There is still one further problem. If, around the Jupiter position, more than one planet started to grow, subsequent gravitational; interactions could lead to one of the bodies being flung inwards, where, if it is big enough, it may continue to grow. This could produce anything from a water world to a small giant. It is rather difficult to guess the probability of that happening. However, if I am correct, all of those with giants in the right position and which only formed one significant Jupiter-type precursor will be likely to have rocky planets in the habitable zone, and of course, a water world does not prohibit life (although there will be no technology – it is hard to invent fire under water!) There are still plenty of stars! 

Planets for alien life (2)

My last post gave an estimate of how many stars were suitable for having planets with life, if they had rocky planets in the right place. The answer comes out very roughly as one per every five hundred cubic light years. At first sight, not very common, but galaxies are very big, and we end up with about a hundred billion in this galaxy. The next question is, are there further restrictions? Extrasolar planets are reasonably common, according to recent surveys, however most of these found are giants that are very close to the star, and totally unsuited for life. On the other hand, there is a severe bias: the two methods that have yielded the most discoveries favour the finding of large planets close to the star.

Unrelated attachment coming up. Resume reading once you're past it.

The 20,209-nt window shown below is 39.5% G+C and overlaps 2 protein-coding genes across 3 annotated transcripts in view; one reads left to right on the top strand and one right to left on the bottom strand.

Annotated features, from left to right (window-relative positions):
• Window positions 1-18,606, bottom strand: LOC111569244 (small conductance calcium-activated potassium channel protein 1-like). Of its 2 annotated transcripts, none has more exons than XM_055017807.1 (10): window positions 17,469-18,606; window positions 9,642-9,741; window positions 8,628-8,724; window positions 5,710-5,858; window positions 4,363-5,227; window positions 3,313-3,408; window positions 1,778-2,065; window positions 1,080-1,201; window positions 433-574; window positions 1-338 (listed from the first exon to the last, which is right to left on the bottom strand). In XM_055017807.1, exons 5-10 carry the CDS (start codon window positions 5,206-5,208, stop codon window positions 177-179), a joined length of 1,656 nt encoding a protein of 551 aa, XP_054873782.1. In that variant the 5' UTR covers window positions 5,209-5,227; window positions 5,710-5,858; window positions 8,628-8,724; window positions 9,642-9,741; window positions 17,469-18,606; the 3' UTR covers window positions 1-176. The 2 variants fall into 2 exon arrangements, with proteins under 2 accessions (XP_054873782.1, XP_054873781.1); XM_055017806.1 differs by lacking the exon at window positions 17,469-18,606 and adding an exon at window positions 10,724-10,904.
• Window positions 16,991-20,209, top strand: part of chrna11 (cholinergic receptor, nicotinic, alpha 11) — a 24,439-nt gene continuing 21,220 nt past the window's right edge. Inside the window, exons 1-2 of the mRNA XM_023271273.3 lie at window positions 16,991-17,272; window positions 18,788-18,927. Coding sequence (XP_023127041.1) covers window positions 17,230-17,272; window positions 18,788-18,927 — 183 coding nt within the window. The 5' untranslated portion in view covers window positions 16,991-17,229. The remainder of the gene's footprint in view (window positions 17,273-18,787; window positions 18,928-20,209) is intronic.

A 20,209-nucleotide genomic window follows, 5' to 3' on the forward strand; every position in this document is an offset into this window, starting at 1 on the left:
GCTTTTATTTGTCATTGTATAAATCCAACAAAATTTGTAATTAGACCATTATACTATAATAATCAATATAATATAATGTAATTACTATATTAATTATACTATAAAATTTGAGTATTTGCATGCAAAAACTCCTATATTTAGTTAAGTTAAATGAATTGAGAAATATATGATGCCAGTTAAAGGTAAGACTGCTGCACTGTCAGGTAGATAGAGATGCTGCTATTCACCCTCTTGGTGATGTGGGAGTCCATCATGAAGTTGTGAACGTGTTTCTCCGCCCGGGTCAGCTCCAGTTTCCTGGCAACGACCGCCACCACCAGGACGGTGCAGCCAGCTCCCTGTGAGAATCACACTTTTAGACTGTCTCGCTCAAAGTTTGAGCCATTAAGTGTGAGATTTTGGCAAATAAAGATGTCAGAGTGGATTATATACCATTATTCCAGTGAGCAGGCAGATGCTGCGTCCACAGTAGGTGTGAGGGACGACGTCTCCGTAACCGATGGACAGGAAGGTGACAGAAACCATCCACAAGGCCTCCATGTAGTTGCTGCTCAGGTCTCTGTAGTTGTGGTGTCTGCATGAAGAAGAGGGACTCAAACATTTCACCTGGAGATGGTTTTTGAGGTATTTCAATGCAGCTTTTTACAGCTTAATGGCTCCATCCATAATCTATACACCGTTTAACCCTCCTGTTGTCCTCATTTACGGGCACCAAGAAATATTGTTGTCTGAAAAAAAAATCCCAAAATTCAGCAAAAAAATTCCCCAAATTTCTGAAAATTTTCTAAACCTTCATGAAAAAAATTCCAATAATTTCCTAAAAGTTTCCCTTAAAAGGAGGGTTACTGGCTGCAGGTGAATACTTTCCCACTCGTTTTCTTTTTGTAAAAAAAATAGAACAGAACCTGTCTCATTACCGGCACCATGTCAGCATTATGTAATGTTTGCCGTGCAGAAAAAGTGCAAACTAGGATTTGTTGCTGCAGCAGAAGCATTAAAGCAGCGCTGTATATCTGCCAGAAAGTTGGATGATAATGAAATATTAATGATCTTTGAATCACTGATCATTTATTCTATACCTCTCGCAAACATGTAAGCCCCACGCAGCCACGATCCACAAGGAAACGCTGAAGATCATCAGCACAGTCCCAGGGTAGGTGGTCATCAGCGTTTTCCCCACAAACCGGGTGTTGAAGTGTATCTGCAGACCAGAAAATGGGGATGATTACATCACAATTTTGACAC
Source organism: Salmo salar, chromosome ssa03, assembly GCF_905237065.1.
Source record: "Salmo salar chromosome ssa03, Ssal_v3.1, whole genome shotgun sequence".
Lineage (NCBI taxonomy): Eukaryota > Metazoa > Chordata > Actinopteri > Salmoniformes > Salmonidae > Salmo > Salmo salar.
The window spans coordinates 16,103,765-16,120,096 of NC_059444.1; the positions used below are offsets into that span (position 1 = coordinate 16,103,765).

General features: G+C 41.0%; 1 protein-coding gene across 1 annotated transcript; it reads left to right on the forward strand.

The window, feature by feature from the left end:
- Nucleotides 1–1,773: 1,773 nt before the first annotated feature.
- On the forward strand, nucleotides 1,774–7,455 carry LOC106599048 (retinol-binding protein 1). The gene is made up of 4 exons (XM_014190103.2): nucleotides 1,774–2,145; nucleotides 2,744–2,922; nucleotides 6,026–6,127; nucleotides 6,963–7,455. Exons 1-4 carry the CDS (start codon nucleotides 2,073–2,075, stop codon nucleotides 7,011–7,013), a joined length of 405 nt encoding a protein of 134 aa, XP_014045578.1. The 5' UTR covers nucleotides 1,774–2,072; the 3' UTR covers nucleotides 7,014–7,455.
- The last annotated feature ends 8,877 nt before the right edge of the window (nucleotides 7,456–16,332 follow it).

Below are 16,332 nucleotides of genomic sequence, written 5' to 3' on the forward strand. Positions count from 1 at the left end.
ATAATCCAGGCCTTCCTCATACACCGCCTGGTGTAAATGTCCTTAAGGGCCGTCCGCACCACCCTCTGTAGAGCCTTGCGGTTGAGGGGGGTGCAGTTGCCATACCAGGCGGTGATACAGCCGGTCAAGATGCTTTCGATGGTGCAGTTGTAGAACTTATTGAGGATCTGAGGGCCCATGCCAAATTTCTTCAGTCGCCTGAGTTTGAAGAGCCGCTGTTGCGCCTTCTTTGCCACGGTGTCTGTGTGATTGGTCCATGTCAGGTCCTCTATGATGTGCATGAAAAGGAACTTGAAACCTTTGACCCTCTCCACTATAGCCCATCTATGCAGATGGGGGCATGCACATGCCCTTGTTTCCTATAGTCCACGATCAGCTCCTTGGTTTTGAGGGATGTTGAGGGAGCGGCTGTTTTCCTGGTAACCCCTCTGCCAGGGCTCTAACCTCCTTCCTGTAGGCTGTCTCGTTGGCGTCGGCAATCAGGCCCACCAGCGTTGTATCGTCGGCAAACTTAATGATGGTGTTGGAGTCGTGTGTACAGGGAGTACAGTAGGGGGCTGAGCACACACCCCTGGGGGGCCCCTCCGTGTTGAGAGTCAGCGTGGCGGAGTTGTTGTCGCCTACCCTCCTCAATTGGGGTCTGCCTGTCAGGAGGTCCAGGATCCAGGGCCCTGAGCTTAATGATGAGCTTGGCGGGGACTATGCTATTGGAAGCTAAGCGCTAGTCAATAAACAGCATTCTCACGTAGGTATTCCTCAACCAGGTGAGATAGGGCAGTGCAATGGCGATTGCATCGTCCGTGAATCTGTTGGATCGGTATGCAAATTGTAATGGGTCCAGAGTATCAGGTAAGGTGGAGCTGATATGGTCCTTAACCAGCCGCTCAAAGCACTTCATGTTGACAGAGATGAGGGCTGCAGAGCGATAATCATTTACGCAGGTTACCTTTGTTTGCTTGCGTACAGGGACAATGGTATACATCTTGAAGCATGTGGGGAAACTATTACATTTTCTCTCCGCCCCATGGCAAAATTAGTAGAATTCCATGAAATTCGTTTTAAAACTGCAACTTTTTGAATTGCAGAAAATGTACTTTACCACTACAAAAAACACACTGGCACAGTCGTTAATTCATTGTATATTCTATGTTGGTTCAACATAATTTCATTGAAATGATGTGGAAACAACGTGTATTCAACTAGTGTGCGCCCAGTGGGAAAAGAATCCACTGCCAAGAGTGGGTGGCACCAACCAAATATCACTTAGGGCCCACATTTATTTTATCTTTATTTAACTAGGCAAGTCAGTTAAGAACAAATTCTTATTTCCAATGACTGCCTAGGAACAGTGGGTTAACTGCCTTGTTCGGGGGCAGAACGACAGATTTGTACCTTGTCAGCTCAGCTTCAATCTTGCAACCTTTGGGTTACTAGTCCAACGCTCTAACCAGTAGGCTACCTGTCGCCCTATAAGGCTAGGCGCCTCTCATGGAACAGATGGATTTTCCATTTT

To form stars, a large volume of gas begins to collapse, and as it collapses to form a star, it also forms a spinning disk. Three stages then follow. The first stage involves gas falling into the star from an accretion disk at a rate of a major asteroid’s mass each second. The second involves a much quieter stage, where the star has essentially formed, but it still has a disk, which it is accreting at a much slower rate, about a thousandth as fast. Finally, the star has “indigestion” and in a massive burp, clears out what is left of the disk (technically called a T Tauri event). The standard theory has the planets forming in the second stage or, for rocky planets, even following the T Tauri cleanout.

There are two important issues. As the gas falls into the star, both energy and angular momentum must be conserved. The fate of energy is simple: as the gas falls inwards, it gets hotter, and it is simple gravitation that heats the star initially, until it reaches about 80 million degrees, at which point deuterium starts to fuse and this ignites stellar fusion. However, the issue with angular momentum is more difficult. This is like an ice skater – as she brings her arms closer to herself, she starts spinning faster; put out her arms and the spin slows. As the gas heads into the star, the star should spin faster. The problem is, almost all the mass of the solar system is in the star, but almost all the angular momentum is in the planets. How did this happen?